The Back to the Future trilogy is part of my personal canon. I mean who doesn’t love hover boards and Huey Lewis & the News? But for all of its whimsy, it makes a profound statement about human fathoming. The films are a meditation on the paradox that, although “the grass is always greener on the other side,” “there is no place like home.”
Whether we choose to dream of the frontier, head to Tomorrowland, or go back to when our elders were kids, the detour leads us to consider what’s before us today.
This wouldn’t be such a big deal were we not so dang good at trying to be everywhere but (the) present.
Where We’re Going…
For the last few months, I’ve been reflecting on the words of Jeremiah C. Sulunteh, an economics professor and Liberia’s Ambassador to the United States. Last October, he made a brief address at Elizabethtown College. The headlines of the day demanded that he speak about the Ebola outbreak that has been devastating his country.
Ambassador Sulunteh’s appeared uninterested in finding a magical cure for Ebola. It was on developing the roads and infrastructure necessary for dealing with the virus. In his plea for “boots on the ground,” he wasn’t just thinking of the heroic “Ebola Fighters,” but also the building contractors, engineers, and teachers that make the medical industry work—the mundane jobs that so many developed/first-world/[insert choice superlative here] countries take for granted.
Most unsettling about the ambassador’s comments was that they didn’t really leave anyone with an out. There was no “This isn’t my specialty” or “I didn’t major in that.” At least momentarily, he had us believe that we might be part of the problem, that we could be part of the solution, and that the next move was certainly ours.
We don’t need roads?
Arguably, a similar discursive move is made at the interstices of Back to the Future I & II. At the end of the first film, we see scientist Emmett Brown and company preparing to jet set from 1985 to 2015, proclaiming how, in the future, we won’t need roads.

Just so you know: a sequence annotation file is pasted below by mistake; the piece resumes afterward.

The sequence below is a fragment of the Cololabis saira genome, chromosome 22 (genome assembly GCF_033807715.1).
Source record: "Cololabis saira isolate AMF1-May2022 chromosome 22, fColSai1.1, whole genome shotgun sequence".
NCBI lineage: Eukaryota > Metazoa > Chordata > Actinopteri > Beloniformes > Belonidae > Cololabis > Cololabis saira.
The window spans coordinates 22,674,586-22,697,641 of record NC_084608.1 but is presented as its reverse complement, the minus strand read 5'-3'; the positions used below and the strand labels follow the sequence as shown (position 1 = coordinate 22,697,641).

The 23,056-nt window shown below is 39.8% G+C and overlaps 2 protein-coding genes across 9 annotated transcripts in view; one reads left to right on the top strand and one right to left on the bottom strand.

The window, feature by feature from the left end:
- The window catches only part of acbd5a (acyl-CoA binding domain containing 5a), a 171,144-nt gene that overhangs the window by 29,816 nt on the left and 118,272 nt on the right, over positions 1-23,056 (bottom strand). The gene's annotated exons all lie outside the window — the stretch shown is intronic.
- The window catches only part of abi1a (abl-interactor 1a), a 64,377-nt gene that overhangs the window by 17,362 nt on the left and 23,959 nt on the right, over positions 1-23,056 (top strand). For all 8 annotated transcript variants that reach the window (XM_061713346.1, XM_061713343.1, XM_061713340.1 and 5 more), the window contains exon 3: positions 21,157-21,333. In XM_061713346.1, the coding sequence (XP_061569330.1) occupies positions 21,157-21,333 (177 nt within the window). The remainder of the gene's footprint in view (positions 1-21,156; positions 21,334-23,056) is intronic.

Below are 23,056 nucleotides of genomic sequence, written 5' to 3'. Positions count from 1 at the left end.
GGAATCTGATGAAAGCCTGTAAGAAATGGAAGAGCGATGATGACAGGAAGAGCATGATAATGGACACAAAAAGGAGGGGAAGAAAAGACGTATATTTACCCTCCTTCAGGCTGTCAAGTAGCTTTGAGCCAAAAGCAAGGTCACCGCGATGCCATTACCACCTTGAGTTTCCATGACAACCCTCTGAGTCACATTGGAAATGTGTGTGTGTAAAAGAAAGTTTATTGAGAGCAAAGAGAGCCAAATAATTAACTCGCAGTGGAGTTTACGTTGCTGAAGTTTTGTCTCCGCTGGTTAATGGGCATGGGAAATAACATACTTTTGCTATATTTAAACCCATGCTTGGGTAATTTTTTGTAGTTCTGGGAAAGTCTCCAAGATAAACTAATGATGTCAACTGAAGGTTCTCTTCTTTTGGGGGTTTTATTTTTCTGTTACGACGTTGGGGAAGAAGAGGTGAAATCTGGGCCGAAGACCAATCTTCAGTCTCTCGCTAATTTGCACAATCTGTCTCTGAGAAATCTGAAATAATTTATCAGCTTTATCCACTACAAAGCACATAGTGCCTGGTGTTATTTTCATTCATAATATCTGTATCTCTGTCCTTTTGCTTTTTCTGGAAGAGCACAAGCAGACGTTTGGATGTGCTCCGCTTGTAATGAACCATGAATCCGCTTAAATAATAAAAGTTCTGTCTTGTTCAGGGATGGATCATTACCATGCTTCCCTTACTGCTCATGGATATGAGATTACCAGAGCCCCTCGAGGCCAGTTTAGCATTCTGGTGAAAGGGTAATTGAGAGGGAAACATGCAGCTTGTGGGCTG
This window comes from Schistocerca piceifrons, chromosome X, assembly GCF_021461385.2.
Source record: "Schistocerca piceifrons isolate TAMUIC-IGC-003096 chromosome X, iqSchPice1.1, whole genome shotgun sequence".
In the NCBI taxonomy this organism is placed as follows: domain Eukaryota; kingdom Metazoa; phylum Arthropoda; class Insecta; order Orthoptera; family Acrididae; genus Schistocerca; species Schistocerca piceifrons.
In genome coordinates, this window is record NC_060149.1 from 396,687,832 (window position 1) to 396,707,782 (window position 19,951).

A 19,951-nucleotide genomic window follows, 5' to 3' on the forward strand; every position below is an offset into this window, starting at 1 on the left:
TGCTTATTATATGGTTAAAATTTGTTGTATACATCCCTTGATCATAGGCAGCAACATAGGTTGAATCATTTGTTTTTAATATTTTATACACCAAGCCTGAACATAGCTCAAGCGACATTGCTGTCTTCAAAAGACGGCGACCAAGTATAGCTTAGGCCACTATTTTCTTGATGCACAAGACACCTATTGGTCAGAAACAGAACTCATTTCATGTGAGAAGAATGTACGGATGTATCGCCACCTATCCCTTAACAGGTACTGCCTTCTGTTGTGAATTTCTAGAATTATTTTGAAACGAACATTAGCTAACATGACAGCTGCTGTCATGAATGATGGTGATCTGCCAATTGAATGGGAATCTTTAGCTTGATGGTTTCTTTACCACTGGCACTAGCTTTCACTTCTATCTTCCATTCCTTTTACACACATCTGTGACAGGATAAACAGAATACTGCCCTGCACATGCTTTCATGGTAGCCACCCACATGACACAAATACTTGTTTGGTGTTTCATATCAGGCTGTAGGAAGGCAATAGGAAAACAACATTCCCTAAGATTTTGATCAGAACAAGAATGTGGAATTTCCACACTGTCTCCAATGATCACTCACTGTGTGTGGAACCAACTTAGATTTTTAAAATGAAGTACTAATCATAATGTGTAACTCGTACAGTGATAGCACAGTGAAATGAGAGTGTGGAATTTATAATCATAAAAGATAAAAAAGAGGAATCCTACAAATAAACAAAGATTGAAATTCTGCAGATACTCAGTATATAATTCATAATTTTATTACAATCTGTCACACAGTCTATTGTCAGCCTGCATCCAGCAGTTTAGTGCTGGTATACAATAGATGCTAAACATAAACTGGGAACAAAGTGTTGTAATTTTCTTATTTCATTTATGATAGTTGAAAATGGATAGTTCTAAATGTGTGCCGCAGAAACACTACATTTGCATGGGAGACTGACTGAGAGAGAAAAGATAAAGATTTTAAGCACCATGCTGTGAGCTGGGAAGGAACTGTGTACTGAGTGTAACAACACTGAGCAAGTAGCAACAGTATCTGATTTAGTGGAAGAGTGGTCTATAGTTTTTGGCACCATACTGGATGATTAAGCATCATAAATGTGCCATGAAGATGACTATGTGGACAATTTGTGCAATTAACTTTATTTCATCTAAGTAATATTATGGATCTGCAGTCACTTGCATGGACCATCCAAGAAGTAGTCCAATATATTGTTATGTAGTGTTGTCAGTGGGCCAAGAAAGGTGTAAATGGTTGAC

But then in the beginning of the second film, we see the protagonists driving on “the skyway,” maneuvering around its signs and boundaries.
Doc Brown thought he was beyond roads, but he was using them the whole time. I suppose that it often takes an odyssey to realize where you are and what you’ve been doing.
There’s No Place Like Home
It’s hard to believe that I have been posting here intermittently since 2006. This blog began as a seminary project to figure out what I was going to do with my life. It turned into my graduate school scratchpad in 2009, and morphed into my scholarship portfolio in 2014. Maybe the latter is what it has always been.
As 2015 kicks off, I just want to say thanks to those of you who have been following me here at Sowing the Seed, @seedpods (on Twitter and recently, Instagram), and elsewhere. Throughout 2015, I’ll be transforming my site into a personal magazine. I’ll continue with the (near) weekly posts and external essays. And I’ll also be sharing some of the good stuff that I’ve been coming across online and elsewhere.
What I guess I’ve come to realize is that I’m most at home in germinating fruitful conversations about religion and culture—both in and outside of the classroom. Here and now in 2015, that fruitfulness entails getting my personal public to think about our problems, our cures, and how they work. We may not think we need roads, but we’re using them all the time.
There have been and always will be bumps in the road, but I appreciate you sticking around through all the site’s turns. I have learned a lot from you, and I look forward to more in the future.
Richard Newton, PhD is curator of Sowing the Seed and Assistant Professor of Religious Studies at Elizabethtown College. His scholarship focuses on the anthropology of scriptures.